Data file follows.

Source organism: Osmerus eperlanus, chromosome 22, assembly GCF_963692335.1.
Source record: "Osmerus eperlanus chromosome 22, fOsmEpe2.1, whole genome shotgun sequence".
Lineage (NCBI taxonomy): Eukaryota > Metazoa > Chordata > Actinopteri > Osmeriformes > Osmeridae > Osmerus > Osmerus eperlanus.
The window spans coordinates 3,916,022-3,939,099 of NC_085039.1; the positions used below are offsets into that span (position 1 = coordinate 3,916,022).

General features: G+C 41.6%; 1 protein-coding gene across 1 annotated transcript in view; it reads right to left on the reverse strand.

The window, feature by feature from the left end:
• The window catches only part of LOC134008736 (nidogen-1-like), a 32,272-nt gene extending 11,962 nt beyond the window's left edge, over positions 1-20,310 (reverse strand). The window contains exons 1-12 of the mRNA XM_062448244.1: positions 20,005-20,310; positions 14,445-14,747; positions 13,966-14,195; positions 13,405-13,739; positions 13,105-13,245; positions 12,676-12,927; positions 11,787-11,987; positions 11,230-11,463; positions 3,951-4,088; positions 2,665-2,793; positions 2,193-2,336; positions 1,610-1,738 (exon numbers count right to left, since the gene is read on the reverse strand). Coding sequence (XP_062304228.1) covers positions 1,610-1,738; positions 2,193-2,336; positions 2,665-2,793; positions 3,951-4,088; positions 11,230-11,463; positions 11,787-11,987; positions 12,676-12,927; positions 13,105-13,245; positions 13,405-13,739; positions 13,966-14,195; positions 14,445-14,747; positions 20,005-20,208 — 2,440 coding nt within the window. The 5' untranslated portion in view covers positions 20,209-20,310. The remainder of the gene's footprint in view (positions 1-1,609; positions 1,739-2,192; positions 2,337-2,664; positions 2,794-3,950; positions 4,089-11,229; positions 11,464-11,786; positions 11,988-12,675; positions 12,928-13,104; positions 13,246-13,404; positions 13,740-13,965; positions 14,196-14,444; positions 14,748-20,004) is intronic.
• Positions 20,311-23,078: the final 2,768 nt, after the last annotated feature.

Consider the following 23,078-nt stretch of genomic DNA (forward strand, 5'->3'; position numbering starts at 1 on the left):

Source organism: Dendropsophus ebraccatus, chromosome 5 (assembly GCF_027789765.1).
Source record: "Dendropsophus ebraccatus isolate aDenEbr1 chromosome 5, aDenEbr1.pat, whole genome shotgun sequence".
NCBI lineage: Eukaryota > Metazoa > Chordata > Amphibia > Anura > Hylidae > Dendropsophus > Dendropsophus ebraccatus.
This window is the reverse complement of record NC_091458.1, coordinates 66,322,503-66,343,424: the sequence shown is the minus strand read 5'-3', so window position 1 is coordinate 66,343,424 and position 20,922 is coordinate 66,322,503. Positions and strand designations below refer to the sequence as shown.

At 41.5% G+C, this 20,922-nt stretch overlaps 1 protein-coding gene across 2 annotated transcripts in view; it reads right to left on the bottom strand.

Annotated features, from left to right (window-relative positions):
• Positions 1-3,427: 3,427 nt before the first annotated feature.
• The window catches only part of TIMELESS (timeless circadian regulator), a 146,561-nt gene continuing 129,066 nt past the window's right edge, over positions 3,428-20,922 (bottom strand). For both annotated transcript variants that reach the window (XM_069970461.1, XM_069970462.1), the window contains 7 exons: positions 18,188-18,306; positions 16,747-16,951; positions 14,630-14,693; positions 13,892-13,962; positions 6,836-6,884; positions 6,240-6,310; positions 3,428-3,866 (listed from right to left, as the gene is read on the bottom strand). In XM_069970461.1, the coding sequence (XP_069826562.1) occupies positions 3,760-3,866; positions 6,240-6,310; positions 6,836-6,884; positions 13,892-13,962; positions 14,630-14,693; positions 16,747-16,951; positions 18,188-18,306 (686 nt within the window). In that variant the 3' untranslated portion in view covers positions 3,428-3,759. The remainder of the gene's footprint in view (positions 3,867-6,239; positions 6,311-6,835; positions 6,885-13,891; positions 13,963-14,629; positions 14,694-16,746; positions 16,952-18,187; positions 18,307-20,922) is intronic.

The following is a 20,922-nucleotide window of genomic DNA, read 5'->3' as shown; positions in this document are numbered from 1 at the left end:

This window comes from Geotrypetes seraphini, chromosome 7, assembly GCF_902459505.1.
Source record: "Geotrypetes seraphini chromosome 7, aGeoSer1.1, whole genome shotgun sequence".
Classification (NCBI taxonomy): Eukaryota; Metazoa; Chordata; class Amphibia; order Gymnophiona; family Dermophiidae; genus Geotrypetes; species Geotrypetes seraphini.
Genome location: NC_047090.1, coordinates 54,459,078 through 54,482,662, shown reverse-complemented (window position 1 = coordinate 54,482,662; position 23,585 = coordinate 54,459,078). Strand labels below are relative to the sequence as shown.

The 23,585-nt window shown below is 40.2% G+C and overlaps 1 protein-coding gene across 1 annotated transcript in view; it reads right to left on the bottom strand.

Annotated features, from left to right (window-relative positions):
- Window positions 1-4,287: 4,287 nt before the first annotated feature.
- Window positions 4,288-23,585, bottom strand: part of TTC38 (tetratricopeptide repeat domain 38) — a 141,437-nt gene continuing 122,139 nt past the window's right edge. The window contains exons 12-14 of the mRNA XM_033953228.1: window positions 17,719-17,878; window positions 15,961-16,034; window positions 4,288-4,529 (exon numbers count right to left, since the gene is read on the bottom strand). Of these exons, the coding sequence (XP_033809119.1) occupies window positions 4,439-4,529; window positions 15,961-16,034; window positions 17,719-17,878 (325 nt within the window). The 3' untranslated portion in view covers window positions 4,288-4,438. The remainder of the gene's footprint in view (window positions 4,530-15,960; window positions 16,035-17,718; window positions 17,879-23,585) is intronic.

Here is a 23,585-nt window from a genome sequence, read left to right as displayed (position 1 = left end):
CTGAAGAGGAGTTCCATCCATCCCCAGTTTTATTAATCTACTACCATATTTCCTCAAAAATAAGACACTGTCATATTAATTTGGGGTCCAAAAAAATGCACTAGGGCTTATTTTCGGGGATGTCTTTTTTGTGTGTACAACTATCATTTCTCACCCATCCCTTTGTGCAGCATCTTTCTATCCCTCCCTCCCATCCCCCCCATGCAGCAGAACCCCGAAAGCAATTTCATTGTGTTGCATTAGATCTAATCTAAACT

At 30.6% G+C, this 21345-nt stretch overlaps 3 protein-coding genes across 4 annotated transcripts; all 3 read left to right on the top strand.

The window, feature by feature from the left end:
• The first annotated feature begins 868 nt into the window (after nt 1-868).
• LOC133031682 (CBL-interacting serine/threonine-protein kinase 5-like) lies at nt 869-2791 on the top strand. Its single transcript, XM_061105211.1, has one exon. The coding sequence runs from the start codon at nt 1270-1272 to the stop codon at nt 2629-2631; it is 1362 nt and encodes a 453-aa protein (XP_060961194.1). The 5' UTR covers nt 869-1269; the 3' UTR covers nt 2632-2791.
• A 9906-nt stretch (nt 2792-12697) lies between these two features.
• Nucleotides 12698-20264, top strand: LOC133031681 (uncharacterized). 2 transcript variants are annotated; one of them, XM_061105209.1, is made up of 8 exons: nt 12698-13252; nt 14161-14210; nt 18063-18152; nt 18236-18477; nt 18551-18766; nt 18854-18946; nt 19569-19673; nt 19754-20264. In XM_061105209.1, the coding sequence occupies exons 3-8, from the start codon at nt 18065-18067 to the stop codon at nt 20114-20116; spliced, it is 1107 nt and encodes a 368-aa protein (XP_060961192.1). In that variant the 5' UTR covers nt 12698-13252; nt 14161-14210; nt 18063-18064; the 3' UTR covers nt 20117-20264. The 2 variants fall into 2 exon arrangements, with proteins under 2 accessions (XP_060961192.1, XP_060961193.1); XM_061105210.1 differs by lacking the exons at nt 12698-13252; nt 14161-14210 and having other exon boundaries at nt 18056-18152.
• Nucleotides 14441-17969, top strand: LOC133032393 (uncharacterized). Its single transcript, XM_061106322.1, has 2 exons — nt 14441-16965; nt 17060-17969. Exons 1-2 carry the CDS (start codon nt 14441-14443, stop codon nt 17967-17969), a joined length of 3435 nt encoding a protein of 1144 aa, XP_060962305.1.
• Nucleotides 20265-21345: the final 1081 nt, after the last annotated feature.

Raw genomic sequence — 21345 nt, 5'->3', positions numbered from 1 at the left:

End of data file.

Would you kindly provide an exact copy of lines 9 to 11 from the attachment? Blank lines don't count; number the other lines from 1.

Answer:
Consider the following 23,078-nt stretch of genomic DNA (forward strand, 5'->3'; position numbering starts at 1 on the left):

Source organism: Dendropsophus ebraccatus, chromosome 5 (assembly GCF_027789765.1).
Source record: "Dendropsophus ebraccatus isolate aDenEbr1 chromosome 5, aDenEbr1.pat, whole genome shotgun sequence".